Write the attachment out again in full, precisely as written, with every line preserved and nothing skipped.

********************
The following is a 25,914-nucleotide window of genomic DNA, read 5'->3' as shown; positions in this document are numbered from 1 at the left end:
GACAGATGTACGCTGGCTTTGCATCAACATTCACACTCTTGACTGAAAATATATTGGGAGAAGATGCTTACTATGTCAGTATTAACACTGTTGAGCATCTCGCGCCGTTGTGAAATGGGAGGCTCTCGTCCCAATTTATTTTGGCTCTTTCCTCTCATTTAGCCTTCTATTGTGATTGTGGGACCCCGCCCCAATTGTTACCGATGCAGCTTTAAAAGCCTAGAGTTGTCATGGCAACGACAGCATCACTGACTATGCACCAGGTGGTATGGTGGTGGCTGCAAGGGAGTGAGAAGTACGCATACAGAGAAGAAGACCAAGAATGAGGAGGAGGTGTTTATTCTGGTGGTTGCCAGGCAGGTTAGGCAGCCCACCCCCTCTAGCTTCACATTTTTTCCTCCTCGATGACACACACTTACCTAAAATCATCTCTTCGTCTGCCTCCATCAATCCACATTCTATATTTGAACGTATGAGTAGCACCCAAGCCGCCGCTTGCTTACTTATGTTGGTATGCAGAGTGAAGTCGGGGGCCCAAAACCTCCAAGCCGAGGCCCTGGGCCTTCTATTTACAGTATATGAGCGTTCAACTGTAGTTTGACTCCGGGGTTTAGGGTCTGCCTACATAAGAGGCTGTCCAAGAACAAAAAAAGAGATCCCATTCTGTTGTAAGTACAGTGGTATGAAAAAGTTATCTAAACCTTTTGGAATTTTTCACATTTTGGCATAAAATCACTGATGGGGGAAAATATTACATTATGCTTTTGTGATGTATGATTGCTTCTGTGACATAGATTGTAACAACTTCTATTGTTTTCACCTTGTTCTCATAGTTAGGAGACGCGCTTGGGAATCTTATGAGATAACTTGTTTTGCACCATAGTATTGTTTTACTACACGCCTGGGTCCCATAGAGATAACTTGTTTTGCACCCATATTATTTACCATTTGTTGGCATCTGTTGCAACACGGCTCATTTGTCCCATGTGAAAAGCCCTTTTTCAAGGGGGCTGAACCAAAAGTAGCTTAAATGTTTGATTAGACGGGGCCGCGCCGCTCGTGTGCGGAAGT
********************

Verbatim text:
The following is a 25,914-nucleotide window of genomic DNA, read 5'->3' as shown; positions in this document are numbered from 1 at the left end:
GACAGATGTACGCTGGCTTTGCATCAACATTCACACTCTTGACTGAAAATATATTGGGAGAAGATGCTTACTATGTCAGTATTAACACTGTTGAGCATCTCGCGCCGTTGTGAAATGGGAGGCTCTCGTCCCAATTTATTTTGGCTCTTTCCTCTCATTTAGCCTTCTATTGTGATTGTGGGACCCCGCCCCAATTGTTACCGATGCAGCTTTAAAAGCCTAGAGTTGTCATGGCAACGACAGCATCACTGACTATGCACCAGGTGGTATGGTGGTGGCTGCAAGGGAGTGAGAAGTACGCATACAGAGAAGAAGACCAAGAATGAGGAGGAGGTGTTTATTCTGGTGGTTGCCAGGCAGGTTAGGCAGCCCACCCCCTCTAGCTTCACATTTTTTCCTCCTCGATGACACACACTTACCTAAAATCATCTCTTCGTCTGCCTCCATCAATCCACATTCTATATTTGAACGTATGAGTAGCACCCAAGCCGCCGCTTGCTTACTTATGTTGGTATGCAGAGTGAAGTCGGGGGCCCAAAACCTCCAAGCCGAGGCCCTGGGCCTTCTATTTACAGTATATGAGCGTTCAACTGTAGTTTGACTCCGGGGTTTAGGGTCTGCCTACATAAGAGGCTGTCCAAGAACAAAAAAAGAGATCCCATTCTGTTGTAAGTACAGTGGTATGAAAAAGTTATCTAAACCTTTTGGAATTTTTCACATTTTGGCATAAAATCACTGATGGGGGAAAATATTACATTATGCTTTTGTGATGTATGATTGCTTCTGTGACATAGATTGTAACAACTTCTATTGTTTTCACCTTGTTCTCATAGTTAGGAGACGCGCTTGGGAATCTTATGAGATAACTTGTTTTGCACCATAGTATTGTTTTACTACACGCCTGGGTCCCATAGAGATAACTTGTTTTGCACCCATATTATTTACCATTTGTTGGCATCTGTTGCAACACGGCTCATTTGTCCCATGTGAAAAGCCCTTTTTCAAGGGGGCTGAACCAAAAGTAGCTTAAATGTTTGATTAGACGGGGCCGCGCCGCTCGTGTGCGGAAGT